The RAM switch establishes a 64-kilobyte (K) page frame and sets up the
upper memory blocks (UMBs) for loading device drivers and TSR programs
high. The search algorithm allocates the first contiguous 64K of unused
upper memory area (UMA) addresses for the page frame and UMBs are created
from any leftover addresses.
If EMM386.EXE finds only 64K of the UMA for a page frame and UMBs, it
creates a page frame and does not have any addresses remaining from which
to create UMBs. Or, if only 74K is available for EMM386.EXE, only 10K would
be used for a UMB, which is too small for most drivers.
To work around this problem, force EMM386.EXE to use more addresses in the
UMA by using the I= switch; or, if expanded memory is not necessary, use
EMM386.EXE with the NOEMS parameter to make available all addresses used
For example, the range E000-EFFF is frequently unused. If the usable
portion of the UMA starts at C800h and you know there is a 64K free block
of memory starting at E000h, you can modify the EMM386.EXE line in your
CONFIG.SYS file as follows:
DEVICE=EMM386.EXE I=E000-EFFF RAM
By using the I= switch, the search algorithm includes the specified range
when attempting to create a page frame and UMBs.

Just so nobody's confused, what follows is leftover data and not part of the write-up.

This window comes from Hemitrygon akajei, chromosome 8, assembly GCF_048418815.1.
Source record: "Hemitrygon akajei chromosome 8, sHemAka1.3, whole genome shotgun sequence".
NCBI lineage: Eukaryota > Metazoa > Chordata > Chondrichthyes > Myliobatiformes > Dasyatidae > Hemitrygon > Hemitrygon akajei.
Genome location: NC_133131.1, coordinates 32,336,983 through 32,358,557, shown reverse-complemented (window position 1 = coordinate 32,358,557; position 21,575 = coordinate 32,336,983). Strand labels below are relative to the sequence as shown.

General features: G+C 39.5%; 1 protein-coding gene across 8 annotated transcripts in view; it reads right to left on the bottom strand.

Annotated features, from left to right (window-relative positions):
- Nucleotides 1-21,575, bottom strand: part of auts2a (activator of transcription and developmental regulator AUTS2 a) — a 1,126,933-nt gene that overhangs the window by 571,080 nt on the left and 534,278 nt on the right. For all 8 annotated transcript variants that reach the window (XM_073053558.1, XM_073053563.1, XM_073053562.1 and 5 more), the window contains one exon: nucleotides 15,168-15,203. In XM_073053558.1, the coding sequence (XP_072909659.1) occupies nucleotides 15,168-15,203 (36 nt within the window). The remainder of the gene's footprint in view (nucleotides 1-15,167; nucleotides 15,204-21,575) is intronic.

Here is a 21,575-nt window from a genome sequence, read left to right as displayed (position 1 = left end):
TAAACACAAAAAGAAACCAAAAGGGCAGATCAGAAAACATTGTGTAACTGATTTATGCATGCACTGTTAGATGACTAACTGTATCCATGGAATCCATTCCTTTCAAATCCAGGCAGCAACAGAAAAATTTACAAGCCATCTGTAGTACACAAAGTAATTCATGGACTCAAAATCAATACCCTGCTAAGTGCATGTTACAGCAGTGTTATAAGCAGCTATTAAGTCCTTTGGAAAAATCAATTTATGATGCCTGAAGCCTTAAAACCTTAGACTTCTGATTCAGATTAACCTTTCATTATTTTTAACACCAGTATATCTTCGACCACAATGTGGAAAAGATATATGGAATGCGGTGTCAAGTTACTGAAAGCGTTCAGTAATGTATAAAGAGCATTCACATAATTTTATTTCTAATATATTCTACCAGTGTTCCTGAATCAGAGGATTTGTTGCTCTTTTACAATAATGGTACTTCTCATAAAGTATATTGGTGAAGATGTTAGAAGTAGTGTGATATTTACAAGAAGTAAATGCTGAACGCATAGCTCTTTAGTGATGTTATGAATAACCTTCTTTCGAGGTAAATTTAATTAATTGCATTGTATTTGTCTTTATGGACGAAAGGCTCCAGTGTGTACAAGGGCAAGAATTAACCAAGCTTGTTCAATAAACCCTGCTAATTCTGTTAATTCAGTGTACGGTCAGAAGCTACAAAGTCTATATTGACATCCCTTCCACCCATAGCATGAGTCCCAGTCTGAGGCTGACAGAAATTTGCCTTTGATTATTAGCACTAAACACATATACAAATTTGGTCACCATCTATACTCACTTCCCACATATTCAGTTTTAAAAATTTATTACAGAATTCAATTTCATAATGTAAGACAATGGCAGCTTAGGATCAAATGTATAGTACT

EMM386.EXE can also be forced to include address ranges for a page frame
when a page frame is specified using the FRAME=, /P, or M switch that
includes addresses which EMM386.EXE would not have otherwise used. As in
the above example, you can modify the CONFIG.SYS file as follows:
DEVICE=EMM386.EXE FRAME=E000 RAM
This line forces the page frame to start at E000h and leaves the range from
C800h to DFFFh free for loading programs high.
To view the location of programs loaded high and in conventional memory,
use the MEM command with the /DEBUG switch. For more information on the MEM
command and using the UMA, see the version 5.0 "Microsoft MS-DOS User's
Guide and Reference."
For more information optimizing your upper memory blocks, query on the
following words in the Microsoft Knowledge Base:
optimizing and blocks and 5.00